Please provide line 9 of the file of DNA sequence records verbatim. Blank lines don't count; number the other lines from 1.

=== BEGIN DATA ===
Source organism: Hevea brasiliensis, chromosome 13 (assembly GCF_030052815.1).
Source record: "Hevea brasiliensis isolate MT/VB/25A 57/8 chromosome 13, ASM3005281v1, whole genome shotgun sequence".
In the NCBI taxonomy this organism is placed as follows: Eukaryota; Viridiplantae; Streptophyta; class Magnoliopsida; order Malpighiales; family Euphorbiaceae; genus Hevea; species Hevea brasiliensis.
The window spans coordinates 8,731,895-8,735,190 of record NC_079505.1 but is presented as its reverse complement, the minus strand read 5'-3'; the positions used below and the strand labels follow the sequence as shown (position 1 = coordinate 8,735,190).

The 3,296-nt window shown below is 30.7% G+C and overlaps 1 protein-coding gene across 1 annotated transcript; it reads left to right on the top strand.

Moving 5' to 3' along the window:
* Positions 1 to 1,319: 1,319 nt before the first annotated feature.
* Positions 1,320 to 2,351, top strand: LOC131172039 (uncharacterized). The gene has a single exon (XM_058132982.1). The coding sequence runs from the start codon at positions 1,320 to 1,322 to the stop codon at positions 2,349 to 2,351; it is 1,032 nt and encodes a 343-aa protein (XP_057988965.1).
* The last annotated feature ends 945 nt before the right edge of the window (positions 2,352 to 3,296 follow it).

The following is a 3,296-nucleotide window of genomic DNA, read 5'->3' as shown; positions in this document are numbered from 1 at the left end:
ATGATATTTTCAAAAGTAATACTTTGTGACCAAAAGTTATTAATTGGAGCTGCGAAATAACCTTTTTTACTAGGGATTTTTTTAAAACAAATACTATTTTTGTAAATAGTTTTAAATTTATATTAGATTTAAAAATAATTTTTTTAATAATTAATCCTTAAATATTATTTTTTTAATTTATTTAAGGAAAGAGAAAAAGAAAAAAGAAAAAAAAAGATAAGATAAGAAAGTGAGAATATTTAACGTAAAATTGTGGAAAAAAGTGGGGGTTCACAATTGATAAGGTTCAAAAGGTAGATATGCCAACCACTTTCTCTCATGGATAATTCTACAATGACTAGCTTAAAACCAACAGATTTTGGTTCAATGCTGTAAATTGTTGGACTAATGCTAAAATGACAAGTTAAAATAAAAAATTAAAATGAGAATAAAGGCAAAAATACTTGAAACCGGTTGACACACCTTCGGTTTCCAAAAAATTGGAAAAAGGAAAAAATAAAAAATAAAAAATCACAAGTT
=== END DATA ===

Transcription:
* The last annotated feature ends 945 nt before the right edge of the window (positions 2,352 to 3,296 follow it).